Although catalyst circulation rate is very significant variable affecting FCCU-1
performance, there is no direct means of measuring the rate. However, modern distributed control
systems have the capability to perform process calculation from which the circulation rate can be
determined. Typically, the catalyst circulation rate is calculated based on a Regenerator heat
balance. A key input to the heat balance is the flue gas analysis. Having a calculated value of
catalyst circulation available, to the operator will be valuable to allow confirmation of the effect
of changes which are made in unit controls. However, if a calculated circulation rate is not
available, Reactor riser pressure drop is a good indicator of changes in circulation rate. If feed, and
steam rates (feed injection and aeration) are constant, an increase in the pressure differential over
the feed riser indicates an increase in circulation rate. There are three main parameters which can
be manipulated to adjust catalyst circulation rate in FCCU-1. These, are differential pressure,
control air and Reactor stripper holdup. The spent catalyst transfer line. Directly below the stripper
is a short vertical section of line which is the spent catalyst standpipe. A small amount of aeration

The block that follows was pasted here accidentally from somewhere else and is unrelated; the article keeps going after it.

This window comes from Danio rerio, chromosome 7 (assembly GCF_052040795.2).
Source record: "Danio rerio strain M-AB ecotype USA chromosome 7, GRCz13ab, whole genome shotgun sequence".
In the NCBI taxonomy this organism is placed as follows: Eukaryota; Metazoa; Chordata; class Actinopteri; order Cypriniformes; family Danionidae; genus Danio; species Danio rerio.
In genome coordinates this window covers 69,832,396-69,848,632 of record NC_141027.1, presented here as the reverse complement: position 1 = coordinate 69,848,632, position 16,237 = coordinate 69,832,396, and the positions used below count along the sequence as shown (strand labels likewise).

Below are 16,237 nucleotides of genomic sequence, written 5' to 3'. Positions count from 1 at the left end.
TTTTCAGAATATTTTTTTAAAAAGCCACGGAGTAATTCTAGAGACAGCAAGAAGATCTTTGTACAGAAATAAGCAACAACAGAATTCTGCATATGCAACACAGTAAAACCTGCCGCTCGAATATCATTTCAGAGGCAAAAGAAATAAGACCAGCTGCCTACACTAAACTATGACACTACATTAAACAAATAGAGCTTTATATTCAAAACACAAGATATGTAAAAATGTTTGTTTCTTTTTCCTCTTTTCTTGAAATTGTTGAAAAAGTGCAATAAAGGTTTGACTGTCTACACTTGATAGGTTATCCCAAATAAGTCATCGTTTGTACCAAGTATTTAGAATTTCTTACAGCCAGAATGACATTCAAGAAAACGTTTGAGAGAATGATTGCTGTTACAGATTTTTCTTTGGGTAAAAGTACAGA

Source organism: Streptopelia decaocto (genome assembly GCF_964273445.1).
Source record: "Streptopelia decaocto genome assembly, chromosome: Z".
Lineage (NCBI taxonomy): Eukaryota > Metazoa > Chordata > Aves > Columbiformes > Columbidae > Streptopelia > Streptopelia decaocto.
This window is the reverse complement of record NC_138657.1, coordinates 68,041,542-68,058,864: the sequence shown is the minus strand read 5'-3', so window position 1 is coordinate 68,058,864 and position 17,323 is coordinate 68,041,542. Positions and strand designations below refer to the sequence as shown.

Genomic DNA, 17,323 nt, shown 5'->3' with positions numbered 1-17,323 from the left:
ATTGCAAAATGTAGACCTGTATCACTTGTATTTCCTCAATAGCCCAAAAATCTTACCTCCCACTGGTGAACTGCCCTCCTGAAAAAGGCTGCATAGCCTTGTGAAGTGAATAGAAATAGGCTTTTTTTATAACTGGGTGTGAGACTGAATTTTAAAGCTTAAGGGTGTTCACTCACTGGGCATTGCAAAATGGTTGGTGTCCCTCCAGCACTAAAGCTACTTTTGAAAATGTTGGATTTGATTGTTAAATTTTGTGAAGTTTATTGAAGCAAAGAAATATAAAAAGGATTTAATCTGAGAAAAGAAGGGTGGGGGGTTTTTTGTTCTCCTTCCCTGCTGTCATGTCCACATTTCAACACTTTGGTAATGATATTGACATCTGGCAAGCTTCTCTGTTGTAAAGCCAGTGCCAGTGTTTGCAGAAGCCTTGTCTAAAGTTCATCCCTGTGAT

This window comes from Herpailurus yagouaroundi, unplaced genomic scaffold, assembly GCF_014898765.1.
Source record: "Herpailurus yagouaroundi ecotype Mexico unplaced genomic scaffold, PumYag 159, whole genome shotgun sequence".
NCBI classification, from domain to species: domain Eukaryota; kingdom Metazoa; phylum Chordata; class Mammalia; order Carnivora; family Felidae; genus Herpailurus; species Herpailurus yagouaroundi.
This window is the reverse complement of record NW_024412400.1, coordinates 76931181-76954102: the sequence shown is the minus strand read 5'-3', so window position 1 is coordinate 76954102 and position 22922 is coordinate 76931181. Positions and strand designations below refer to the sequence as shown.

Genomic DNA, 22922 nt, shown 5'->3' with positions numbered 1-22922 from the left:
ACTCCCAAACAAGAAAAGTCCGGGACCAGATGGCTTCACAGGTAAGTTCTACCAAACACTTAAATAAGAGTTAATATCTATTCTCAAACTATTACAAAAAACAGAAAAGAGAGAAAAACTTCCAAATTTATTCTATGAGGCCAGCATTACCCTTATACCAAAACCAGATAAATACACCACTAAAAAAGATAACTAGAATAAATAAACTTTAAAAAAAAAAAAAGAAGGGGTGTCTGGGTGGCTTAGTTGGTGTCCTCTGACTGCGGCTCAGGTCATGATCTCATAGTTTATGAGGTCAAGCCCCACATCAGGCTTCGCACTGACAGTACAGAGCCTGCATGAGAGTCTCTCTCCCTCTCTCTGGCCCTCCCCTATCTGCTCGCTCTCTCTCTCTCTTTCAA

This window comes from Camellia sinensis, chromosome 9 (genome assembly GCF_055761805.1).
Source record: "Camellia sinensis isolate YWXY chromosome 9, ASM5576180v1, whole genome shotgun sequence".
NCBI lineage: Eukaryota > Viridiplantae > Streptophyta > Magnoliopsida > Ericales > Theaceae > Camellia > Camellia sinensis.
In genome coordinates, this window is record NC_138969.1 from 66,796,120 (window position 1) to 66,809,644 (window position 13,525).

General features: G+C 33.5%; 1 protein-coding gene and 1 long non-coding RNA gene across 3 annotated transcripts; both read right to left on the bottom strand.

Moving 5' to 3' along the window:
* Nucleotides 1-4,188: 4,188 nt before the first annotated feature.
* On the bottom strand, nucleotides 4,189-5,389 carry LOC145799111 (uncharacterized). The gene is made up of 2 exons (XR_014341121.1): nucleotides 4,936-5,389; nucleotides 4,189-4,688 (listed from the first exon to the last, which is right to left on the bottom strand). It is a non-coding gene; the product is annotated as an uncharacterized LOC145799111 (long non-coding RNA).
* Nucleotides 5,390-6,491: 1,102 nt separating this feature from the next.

steam is added to the catalyst within the standpipe to maintain it in a fluidized state and is carried
with the catalyst as it moves down the standpipe. The top of the spent catalyst angle riser connects
to the spent catalyst vertical riser which carries the spent catalyst into the Regenerator. Control air
is injected at the bottom of the spent cat riser via a torroidal header with five individual injection
points. The amount of control air which is added determines the density in the spent catalyst
vertical riser:
Spent catalyst which enters the Regenerator is regenerated by burning off the coke. The
combustion air also acts to maintain the catalyst in a fluidized liquidlike state. An overflow well
is provided in the Regenerator into which the regenerated catalyst flows. This overflow well